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What Is the Schengen Agreement?

By S. Ashraf
Updated Feb 28, 2024
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The Schengen Agreement is a 1985 treaty that was signed by France, West Germany, Luxembourg, Belgium and the Netherlands, in which the countries agreed to take steps to reduce the border controls in place among them. Before World War I, it was possible to travel throughout Europe without a passport; border controls requiring the issuance and checking of passports began during the war and remained in effect after it was over. The Schengen Agreement was directed at removing these World War I controls. In 1990, a companion treaty was signed and, collectively, they are known together as the Schengen Agreement. Ultimately, the goal of the agreement was, over time, to enable the free movement of people between those countries.

To reach the goal of free movement across borders, the first steps taken by the provisions of the 1985 Schengen Agreement were for the treaty signatories to adopt a standardized system of policies involving both asylum and visa requirements. Passport checks were abolished; instead of stopping and searching every vehicle, ones with a green visa symbol on the windshield could drive straight through. A contingent of guards, however, remained on the borders to visually check vehicles passing through. At the same time, a very large database, the Schengen Information System, was compiled so the countries could share information across borders about both the people and the goods that were transiting what has become known as the Schengen area. In 1990, an amended Schengen Agreement took these steps further by making provisions that would lead to completely eliminating border checks.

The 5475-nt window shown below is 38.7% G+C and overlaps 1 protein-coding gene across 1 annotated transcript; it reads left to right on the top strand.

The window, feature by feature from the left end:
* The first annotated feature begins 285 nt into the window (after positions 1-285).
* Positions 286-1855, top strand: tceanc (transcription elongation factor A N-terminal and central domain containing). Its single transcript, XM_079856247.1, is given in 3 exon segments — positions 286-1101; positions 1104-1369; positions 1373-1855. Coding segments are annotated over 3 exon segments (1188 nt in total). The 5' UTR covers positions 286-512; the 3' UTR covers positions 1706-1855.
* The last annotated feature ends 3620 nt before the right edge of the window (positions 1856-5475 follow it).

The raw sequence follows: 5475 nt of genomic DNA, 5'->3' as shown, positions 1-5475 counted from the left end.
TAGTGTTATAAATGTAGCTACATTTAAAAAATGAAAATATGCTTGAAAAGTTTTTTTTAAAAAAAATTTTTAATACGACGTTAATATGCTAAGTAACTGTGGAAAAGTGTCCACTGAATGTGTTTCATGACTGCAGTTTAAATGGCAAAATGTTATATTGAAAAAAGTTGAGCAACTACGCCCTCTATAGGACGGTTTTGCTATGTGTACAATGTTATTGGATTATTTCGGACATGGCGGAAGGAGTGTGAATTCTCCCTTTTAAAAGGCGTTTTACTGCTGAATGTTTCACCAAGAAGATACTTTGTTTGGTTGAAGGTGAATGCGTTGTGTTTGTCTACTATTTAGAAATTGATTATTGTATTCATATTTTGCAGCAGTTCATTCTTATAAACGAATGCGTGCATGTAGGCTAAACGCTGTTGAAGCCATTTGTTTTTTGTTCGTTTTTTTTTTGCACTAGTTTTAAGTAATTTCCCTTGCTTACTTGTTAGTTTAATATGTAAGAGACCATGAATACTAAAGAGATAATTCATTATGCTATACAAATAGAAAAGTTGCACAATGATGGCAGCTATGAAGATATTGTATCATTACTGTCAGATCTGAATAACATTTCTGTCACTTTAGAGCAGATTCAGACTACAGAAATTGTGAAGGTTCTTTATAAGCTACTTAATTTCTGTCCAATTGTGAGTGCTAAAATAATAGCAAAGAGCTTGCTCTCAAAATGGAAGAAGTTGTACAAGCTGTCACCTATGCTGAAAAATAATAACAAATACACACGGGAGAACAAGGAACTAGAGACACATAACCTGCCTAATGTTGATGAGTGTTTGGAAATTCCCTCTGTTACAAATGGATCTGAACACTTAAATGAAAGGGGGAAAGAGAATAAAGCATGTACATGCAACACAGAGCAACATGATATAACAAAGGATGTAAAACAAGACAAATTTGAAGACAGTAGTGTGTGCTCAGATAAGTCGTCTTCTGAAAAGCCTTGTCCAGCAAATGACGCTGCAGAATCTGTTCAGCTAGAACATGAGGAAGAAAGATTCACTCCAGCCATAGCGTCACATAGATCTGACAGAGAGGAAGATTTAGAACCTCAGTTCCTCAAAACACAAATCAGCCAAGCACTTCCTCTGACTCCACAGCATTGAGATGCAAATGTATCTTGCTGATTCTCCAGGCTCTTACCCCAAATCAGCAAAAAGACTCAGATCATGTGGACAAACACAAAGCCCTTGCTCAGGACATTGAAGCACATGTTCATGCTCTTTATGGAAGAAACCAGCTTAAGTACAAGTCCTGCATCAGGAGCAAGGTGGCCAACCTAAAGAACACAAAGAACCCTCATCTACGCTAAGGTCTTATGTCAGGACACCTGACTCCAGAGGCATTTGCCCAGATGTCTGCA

The Schengen area operates very similarly to a single state, as far as international travel is concerned. There are border controls for people traveling in and out of the area, but no internal border controls exist. From its beginning with five nations, this borderless zone has expanded to cover more than two dozen countries in Europe containing a total population of more than 400 million people.

It took about 10 years for all provisions of the Schengen Agreement to be implemented. In that time, border posts were closed and frequently removed. Participating countries are required to eliminate all obstacles to the free flow of traffic at internal borders. Travelers should note that all of the regular border controls, such as the requirements to show passports and visas, continue to exist in order to enter the Schengen area. After entering the area, though, the traveler will be able to move freely across the internal borders of the countries that participate in the Schengen Agreement.

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